Collection FC081 - Ruth Silberberg Papers


Reference code


Level of description



Ruth Silberberg Papers


  • 1959-1976 (Creation)
  • 1959-1976 (Creation)


0.50 Linear Feet

Name of creator


Biographical history

Born in Germany, Ruth Silberberg (1906-1997) studied medicine at the University of Breslau (M.D. 1931) as did her husband Martin Silberberg (1895-1966). They often collaborated on research, particularly the study of aging and degenerative arthritis, until Martin's death in 1966. The Silberbergs met at the University of Breslau, where Martin was Ruth's professor. Martin was already a specialist in bone diseases, experimental cytology, and haematology. While on a Rockefeller traveling fellowship to the United States in 1928 and 1929, Martin worked with Leo Loeb at Washington University. After getting married in 1933, the Silberbergs worked jointly in the Institute of Pathology at Breslau until forced from their positions by the Nazi regime in 1934.

After leaving Germany, the Silberbergs settled in Canada where they joined the department of Pathology at Dalhousie University in Halifax, Nova Scotia. They moved to St. Louis in 1937 to work with Leo Loeb where Ruth was a researcher in the Department of Pathology. The Silberbergs were on staff at New York University in the Department of Pathology from 1941 until 1944. Then the Silberbergs returned to St. Louis to fill positions in the reorganized Department of Pathology at City Hospital and at Jewish Hospital. Both Martin and Ruth were also instructors in the Department of Pathology at Washington University. Ruth became Assistant Professor of Pathology in 1950, Associate Professor in 1957, and a full Professor in 1968. She retired as Professor Emerita and Lecturer in 1975, and later went to live and work in Israel in 1977.

Scope and content

The collection contains Ruth Silberberg’s records of her collaborative research with her husband, Martin Silberberg, on skeletal aging and growth, and the study of osteoarthritis. It also contains Ruth Silberberg’s work on the relation of diabetes and joint disease after Martin’s death in 1966. The two series include reprints of scientific articles authored or co-authored by Ruth Silberberg, 1961-1976, and her photomicrographs, 1959-[1975]. After the Silberbergs received training in electron microscopy in 1959, the electron micrographs became an important tool in Ruth and Martin’s joint research and important illustrations for their publications of the period.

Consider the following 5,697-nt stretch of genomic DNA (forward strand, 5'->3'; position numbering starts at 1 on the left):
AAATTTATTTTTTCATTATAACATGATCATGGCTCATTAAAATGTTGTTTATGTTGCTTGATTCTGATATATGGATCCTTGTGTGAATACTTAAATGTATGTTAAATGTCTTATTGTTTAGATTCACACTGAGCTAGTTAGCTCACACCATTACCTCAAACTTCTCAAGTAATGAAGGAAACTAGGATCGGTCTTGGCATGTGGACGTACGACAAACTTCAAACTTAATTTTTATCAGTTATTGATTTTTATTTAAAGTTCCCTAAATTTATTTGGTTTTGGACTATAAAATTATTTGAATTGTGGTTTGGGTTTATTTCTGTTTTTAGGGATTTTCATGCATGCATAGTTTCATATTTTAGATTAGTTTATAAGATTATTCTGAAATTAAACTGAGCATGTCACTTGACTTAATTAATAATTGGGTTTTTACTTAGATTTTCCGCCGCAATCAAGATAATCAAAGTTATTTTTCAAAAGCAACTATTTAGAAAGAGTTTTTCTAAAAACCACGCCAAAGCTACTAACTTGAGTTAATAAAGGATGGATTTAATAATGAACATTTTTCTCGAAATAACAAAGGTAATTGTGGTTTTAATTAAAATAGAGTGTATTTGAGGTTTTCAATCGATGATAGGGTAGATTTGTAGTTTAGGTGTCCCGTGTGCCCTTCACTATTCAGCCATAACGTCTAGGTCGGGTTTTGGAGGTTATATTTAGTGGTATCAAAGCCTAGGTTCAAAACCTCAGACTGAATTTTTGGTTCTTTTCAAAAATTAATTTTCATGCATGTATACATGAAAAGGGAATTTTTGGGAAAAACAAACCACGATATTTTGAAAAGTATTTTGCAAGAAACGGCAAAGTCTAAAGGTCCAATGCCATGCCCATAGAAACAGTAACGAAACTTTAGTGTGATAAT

System of arrangement

Arranged in two series: Reprints and Microphotographs. Mecrophotographs are described here by fodder and VC086 item numbers but are stored under their VC086 Visual Collection number. k

Conditions governing access

The collection is open and accessible for research.

Technical access

Conditions governing reproduction

Users of the collection should read and abide by the Rights and Permissions guidelines at the Bernard Becker Medical Library Archives.

Users of the collection who wish to cite items from this collection, in whole or in part, in any form of publication must request, sign, and return a Statement of Use form to the Archives.

For detailed information regarding use of this collection, contact the Archives and Rare Book Department of the Becker Library (

Preferred Citation:

Item description, Reference Code, Bernard Becker Medical Library Archives, Washington University in St. Louis.

Languages of the material

  • English

Scripts of the material

  • Latin

Language and script notes

Finding aids

Custodial history

The photomicrographs were the gift of Ruth Silberberg in 1985 (Accession 1985-020 VC086).

Immediate source of acquisition

Appraisal, destruction and scheduling information


Existence and location of originals

Existence and location of copies

Related archival materials

Specialized notes

Alternative identifier(s)

Rules or conventions

"Describing Archives: A Content Standard, Second Edition (DACS), 2013."

Sources used

Archivist's note

© Copyright 2019 Bernard Becker Medical Library Archives. All rights reserved.

Place access points

Name access points

Genre access points

Accession area